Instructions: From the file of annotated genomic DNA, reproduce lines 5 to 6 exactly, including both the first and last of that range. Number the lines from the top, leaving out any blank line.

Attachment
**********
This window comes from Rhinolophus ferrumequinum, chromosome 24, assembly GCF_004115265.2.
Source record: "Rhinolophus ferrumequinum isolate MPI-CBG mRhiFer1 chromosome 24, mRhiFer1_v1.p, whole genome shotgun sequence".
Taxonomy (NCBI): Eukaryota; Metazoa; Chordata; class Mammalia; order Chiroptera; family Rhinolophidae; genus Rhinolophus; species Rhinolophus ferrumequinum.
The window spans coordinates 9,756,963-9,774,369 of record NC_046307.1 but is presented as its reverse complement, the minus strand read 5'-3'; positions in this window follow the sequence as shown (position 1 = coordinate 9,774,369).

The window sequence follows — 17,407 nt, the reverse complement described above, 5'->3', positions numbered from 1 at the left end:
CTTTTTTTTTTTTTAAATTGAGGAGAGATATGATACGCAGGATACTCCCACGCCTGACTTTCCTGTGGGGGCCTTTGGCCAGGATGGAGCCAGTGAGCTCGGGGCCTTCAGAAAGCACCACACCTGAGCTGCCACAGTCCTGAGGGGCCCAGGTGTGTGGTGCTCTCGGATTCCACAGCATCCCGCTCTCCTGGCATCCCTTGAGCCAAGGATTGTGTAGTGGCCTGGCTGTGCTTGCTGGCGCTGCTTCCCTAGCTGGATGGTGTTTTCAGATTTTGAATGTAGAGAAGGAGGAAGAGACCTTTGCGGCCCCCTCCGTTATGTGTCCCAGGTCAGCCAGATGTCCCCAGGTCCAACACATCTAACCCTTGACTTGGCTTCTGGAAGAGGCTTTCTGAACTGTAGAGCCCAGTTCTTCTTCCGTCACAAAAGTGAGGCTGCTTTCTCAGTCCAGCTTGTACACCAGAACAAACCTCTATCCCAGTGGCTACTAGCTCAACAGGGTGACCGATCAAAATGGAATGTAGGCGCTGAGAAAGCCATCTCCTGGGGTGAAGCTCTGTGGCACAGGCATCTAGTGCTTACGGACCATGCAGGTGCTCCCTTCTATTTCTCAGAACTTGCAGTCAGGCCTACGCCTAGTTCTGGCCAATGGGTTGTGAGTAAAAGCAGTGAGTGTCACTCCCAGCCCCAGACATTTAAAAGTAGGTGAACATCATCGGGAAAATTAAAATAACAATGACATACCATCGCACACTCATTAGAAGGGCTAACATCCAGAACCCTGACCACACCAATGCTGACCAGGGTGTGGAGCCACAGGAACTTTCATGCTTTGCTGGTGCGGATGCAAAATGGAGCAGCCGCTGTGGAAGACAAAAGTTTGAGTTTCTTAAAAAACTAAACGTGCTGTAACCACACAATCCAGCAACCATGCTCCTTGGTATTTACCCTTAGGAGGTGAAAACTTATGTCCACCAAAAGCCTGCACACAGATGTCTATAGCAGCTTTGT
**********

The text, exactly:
The window sequence follows — 17,407 nt, the reverse complement described above, 5'->3', positions numbered from 1 at the left end:
CTTTTTTTTTTTTTAAATTGAGGAGAGATATGATACGCAGGATACTCCCACGCCTGACTTTCCTGTGGGGGCCTTTGGCCAGGATGGAGCCAGTGAGCTCGGGGCCTTCAGAAAGCACCACACCTGAGCTGCCACAGTCCTGAGGGGCCCAGGTGTGTGGTGCTCTCGGATTCCACAGCATCCCGCTCTCCTGGCATCCCTTGAGCCAAGGATTGTGTAGTGGCCTGGCTGTGCTTGCTGGCGCTGCTTCCCTAGCTGGATGGTGTTTTCAGATTTTGAATGTAGAGAAGGAGGAAGAGACCTTTGCGGCCCCCTCCGTTATGTGTCCCAGGTCAGCCAGATGTCCCCAGGTCCAACACATCTAACCCTTGACTTGGCTTCTGGAAGAGGCTTTCTGAACTGTAGAGCCCAGTTCTTCTTCCGTCACAAAAGTGAGGCTGCTTTCTCAGTCCAGCTTGTACACCAGAACAAACCTCTATCCCAGTGGCTACTAGCTCAACAGGGTGACCGATCAAAATGGAATGTAGGCGCTGAGAAAGCCATCTCCTGGGGTGAAGCTCTGTGGCACAGGCATCTAGTGCTTACGGACCATGCAGGTGCTCCCTTCTATTTCTCAGAACTTGCAGTCAGGCCTACGCCTAGTTCTGGCCAATGGGTTGTGAGTAAAAGCAGTGAGTGTCACTCCCAGCCCCAGACATTTAAAAGTAGGTGAACATCATCGGGAAAATTAAAATAACAATGACATACCATCGCACACTCATTAGAAGGGCTAACATCCAGAACCCTGACCACACCAATGCTGACCAGGGTGTGGAGCCACAGGAACTTTCATGCTTTGCTGGTGCGGATGCAAAATGGAGCAGCCGCTGTGGAAGACAAAAGTTTGAGTTTCTTAAAAAACTAAACGTGCTGTAACCACACAATCCAGCAACCATGCTCCTTGGTATTTACCCTTAGGAGGTGAAAACTTATGTCCACCAAAAGCCTGCACACAGATGTCTATAGCAGCTTTGT